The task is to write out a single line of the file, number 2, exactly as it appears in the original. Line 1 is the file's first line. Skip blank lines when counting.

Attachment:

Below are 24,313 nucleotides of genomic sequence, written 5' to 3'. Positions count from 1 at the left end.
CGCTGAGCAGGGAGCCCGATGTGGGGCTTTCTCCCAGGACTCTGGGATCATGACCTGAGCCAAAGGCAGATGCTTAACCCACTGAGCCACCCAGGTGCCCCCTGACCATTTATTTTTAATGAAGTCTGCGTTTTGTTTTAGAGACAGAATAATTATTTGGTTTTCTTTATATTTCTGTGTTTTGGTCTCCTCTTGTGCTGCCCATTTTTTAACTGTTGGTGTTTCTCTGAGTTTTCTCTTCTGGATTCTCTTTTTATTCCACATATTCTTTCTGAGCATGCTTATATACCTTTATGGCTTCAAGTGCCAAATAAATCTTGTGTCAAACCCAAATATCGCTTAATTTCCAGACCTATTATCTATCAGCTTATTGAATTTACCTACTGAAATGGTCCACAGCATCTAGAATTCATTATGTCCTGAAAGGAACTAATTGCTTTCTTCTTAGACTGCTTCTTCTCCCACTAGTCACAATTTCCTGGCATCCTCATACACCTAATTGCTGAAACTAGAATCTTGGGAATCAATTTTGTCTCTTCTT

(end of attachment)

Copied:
CGCTGAGCAGGGAGCCCGATGTGGGGCTTTCTCCCAGGACTCTGGGATCATGACCTGAGCCAAAGGCAGATGCTTAACCCACTGAGCCACCCAGGTGCCCCCTGACCATTTATTTTTAATGAAGTCTGCGTTTTGTTTTAGAGACAGAATAATTATTTGGTTTTCTTTATATTTCTGTGTTTTGGTCTCCTCTTGTGCTGCCCATTTTTTAACTGTTGGTGTTTCTCTGAGTTTTCTCTTCTGGATTCTCTTTTTATTCCACATATTCTTTCTGAGCATGCTTATATACCTTTATGGCTTCAAGTGCCAAATAAATCTTGTGTCAAACCCAAATATCGCTTAATTTCCAGACCTATTATCTATCAGCTTATTGAATTTACCTACTGAAATGGTCCACAGCATCTAGAATTCATTATGTCCTGAAAGGAACTAATTGCTTTCTTCTTAGACTGCTTCTTCTCCCACTAGTCACAATTTCCTGGCATCCTCATACACCTAATTGCTGAAACTAGAATCTTGGGAATCAATTTTGTCTCTTCTT